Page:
What would Scotland’s political landscape look like under STV?

Last night, my dear friend James MacKenzie suggested that the next Scottish Parliament elections will be fought using Single Transferable Vote (STV), because the SNP, Greens, and Lib Dems all (apparently) support it and the Scottish Parliament now has the power to change it. While I think that is absolute rubbish (why would a politician as risk-averse as Nicola Sturgeon pursue electoral reform that wasn’t in anyone’s manifesto?)  I began to speculate as to what that would look like. So I set about putting together multi-member STV constituencies for the Scottish Parliament.

My first assumption is that, as local government in Scotland uses wards of either three or four seats that these would also be the predominant model used for Parliament seats too. However, any reform effort would doubtless come under significant pressure to include the possibility of five seat constituencies too, in order to prevent a systematic bias in favour of large parties. I’m also assuming that there will be 129 seats, on the basis that electoral reform would be an almost impossible sell if it simultaneously includes creating more politicians. It seems obvious to exclude three seats for the islands, though I’m avoiding the question of how you’d represent these three disparate areas under STV. That leaves 126 seats to be made up on the mainland. I have sought to follow the rules set out in the Scotland Act 1998, which are summarised as follows:

  1. So far as is practicable, regard must be had to the boundaries of the local government areas.
  2. The electorate of a constituency must be as near the electoral quota as is practicable, having regard to Rule 1.
  3. Rules 1 and 2 may be departed from where special geographical considerations (including in particular the size, shape and accessibility of a constituency) render it desirable to do so.
  4. Regard must be had for the inconveniences attendant on alterations of constituencies and of any local ties which would be broken by such alterations.

I also commenced the way the Boundary Commission for Scotland usually does, which is to start at the top and work my way down. The electorate data is from the last review of UK Parliament constituencies (which was not completed), so it’s a little dated. Nonetheless, it provides a relatively good indication of how it can be done.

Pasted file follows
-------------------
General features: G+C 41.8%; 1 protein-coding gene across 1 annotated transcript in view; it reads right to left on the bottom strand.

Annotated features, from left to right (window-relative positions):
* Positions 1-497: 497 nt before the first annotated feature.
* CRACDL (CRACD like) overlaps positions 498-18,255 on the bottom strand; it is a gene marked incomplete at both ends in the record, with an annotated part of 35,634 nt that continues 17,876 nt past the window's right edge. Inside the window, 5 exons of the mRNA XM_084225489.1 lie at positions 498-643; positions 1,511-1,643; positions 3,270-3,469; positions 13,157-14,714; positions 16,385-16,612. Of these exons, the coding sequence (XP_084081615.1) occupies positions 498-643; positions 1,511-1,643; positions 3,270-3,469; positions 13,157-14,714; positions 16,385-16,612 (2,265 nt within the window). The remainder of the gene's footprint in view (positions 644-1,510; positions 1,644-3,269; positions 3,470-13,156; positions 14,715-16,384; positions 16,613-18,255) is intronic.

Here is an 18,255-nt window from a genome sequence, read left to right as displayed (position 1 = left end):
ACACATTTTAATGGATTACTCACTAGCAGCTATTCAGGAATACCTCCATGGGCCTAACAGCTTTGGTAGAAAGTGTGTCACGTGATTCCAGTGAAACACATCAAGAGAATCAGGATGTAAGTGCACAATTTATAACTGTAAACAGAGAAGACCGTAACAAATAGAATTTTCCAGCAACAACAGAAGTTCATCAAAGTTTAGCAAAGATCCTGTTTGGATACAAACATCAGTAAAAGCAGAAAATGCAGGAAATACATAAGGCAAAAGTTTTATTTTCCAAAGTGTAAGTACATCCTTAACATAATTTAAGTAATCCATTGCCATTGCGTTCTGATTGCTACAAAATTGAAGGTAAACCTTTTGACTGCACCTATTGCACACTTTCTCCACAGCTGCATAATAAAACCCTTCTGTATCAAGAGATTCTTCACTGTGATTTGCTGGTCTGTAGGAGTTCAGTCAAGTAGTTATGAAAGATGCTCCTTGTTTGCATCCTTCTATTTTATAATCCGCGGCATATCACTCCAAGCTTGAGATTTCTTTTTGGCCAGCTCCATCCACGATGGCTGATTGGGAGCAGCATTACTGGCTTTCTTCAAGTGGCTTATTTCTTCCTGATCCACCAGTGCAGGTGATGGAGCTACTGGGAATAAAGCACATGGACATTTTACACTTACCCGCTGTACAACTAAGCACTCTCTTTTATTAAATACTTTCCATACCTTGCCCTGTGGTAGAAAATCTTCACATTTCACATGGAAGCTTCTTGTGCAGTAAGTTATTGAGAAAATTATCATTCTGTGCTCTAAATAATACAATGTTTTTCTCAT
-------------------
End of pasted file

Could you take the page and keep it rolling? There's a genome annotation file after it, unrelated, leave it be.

The total electorate for the mainland is 3,873,387, making the quota for three, four, and five seat constituencies 92,224, 122,965, and 153,706, respectively. The proposed constituencies are as follows.

As the electorate data is broken down into wards, some of the divisions are a little clunky. This is particularly the case where the cities are concerned and wards have electorates in excess of 20,000 voters.

A handful of constituencies were particularly difficult to make up. One such example is Argyll and Bute – a seat that is not in the Highlands, but neither is it suburban Glasgow. It was difficult to put together a seat for Argyll that wasn’t vastly under the quota or vastly over the quota, and there appears to be very little that can be done at the fringes to avoid this (i.e. you either include Dumbarton, or you don’t). East and Mid Lothian is also considerably over quota, which could be more easily resolved by transferring some electors from Millerhill, Craighall, or Musselburgh into Edinburgh.

Geographically, the seats would look as follows:

How would #sp16 have panned out under this system?

It’s obviously impossible to accurately translate results from one electoral system into another. What this simply amounts to is educated guesswork – the factors involved are the constituency votes in the relevant existing constituencies, the strength of the parties’ list vote in the broader region, and guesstimates as to how transfers might pan out. In a good chunk of the seats this is a relatively easy task (for example, in Dumfries and Galloway, the vote share across the two equivalent constituencies amounted to two quotas for the Tories, one for the SNP, and one for Labour, while the Greens performed poorly in the south list relative to the rest of Scotland). However, in many others, I’m simply going on instinct. In those instances, the results are a good deal less than scientific. Finally, I’m assuming that, whatever way they were elected, the three island seats would have produced the same three MSPs.

Therefore, if the Scottish Parliament election had been held using STV on the above boundaries, my guess is…

SNP: 64, Conservatives: 28, Labour: 27, Lib Dems: 6, Greens: 4.

If you want to give it a go yourself, the full breakdown of my guesswork is available here.